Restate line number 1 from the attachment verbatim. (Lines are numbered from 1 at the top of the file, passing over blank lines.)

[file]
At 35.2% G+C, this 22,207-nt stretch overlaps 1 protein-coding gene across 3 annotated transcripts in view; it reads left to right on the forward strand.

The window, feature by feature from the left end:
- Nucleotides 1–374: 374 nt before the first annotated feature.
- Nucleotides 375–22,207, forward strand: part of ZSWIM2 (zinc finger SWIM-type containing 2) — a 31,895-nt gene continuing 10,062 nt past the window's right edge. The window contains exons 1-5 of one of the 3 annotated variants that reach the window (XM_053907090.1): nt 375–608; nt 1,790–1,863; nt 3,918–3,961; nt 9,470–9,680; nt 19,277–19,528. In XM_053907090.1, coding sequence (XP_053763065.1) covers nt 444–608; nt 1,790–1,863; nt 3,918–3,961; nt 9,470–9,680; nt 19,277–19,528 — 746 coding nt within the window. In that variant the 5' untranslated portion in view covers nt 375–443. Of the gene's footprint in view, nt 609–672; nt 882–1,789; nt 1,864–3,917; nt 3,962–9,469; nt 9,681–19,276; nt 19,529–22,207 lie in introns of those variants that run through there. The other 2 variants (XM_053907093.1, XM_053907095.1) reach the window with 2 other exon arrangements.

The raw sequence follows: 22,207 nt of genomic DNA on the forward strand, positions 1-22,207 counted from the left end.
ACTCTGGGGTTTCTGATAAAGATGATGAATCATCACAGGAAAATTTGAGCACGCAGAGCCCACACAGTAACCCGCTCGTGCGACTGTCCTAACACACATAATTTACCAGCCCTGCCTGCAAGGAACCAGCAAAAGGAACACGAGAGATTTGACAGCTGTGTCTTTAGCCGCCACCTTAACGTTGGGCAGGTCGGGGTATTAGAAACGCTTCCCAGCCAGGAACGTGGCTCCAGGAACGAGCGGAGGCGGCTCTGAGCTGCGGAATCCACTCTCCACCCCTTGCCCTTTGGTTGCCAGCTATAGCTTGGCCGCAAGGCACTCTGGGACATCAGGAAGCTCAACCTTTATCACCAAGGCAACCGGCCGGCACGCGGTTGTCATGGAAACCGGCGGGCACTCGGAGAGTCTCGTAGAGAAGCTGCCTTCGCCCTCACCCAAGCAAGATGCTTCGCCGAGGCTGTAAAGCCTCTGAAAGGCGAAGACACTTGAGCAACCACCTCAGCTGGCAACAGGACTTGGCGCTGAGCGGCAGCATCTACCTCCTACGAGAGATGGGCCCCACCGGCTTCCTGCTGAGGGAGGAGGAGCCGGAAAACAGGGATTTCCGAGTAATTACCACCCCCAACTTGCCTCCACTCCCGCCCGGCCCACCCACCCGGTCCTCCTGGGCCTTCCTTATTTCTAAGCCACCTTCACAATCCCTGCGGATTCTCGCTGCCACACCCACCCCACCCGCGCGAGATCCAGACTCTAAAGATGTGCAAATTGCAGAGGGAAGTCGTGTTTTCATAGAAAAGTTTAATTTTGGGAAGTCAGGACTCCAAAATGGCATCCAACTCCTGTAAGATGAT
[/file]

At 35.2% G+C, this 22,207-nt stretch overlaps 1 protein-coding gene across 3 annotated transcripts in view; it reads left to right on the forward strand.